Treatments of Charcot aim to decrease permanent foot deformity and ultimately allow for a stable and plantigrade foot that is stable and suitable for ambulation. In the acute phase, it is imperative to immobilize the foot and restrict weight bearing to prevent permanent deformity. Non-operatively, this is achieved through off weight-bearing via total non-weight bearing or protective weight bearing devices. Assistive devices such as crutches and wheel chairs can aid with non-weight bearing. Total contact casts (TCC) with a controlled ankle motion (CAM) walker can provide protected weight bearing. TCC redistribute and reduce pressures on the plantar foot while allowing ambulation. The hyperemic phase of the Eichenholtz classification can last for weeks. By using these types of protective measures, the foot may heal the fractures in a stable position if the stress does not exceed the rate of healing.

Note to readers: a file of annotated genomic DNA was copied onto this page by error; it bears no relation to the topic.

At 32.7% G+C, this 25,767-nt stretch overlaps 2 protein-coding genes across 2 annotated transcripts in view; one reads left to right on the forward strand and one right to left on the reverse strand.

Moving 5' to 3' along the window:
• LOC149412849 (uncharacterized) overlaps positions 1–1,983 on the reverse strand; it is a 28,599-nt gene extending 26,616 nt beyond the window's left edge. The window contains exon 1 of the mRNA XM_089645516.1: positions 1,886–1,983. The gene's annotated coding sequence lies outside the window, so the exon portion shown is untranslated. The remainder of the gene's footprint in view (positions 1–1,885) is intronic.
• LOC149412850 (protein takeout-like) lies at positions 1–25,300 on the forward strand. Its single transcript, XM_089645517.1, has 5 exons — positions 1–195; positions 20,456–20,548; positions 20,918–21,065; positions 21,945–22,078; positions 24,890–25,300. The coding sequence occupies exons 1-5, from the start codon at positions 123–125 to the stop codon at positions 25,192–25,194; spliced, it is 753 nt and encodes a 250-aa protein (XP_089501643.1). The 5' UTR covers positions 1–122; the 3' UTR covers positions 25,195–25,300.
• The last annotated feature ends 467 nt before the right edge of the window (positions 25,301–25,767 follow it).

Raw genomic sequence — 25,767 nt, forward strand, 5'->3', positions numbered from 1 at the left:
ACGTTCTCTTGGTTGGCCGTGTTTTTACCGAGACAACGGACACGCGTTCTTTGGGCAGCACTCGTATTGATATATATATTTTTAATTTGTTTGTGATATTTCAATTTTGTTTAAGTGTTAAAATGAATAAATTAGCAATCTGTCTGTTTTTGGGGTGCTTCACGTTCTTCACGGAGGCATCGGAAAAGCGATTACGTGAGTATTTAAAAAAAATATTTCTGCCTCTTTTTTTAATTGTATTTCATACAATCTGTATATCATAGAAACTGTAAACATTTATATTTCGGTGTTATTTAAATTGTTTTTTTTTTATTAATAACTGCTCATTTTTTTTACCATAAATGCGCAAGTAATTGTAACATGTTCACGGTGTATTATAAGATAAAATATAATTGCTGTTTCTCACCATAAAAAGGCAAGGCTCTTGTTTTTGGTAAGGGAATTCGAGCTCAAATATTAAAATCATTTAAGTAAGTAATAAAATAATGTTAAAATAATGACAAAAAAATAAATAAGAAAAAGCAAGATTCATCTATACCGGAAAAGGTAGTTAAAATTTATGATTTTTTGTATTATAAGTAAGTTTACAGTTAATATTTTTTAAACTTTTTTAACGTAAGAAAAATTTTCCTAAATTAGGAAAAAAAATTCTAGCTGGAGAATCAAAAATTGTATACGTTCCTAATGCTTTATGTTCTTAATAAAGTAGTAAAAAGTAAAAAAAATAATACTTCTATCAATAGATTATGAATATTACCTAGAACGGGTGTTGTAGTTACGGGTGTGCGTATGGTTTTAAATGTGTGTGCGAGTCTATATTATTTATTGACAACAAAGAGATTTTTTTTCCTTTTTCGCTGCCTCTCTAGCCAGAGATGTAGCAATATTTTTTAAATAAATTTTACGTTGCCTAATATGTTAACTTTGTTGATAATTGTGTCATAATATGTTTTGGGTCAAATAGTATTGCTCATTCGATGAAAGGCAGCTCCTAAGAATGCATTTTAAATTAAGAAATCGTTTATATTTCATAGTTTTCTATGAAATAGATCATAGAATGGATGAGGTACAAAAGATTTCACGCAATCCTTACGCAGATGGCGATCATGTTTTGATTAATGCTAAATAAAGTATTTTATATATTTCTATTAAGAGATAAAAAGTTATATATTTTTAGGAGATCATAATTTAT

Pharmacological treatments also exist to control the osteoclastic activity including bisphosphonates and calcitonin supplements.  Bisphosphonates may help the acute phase of Charcot as they inhibit osteoclastic reabsorption. Calcitonin also serves as an antiresorptive agent. Alternative agents include pamidronate or zoledronic acid which act on new hydroxyapatite crystal by blocking osteoclast precursors in the newly formed bone matrix.

Pearls and Other Issues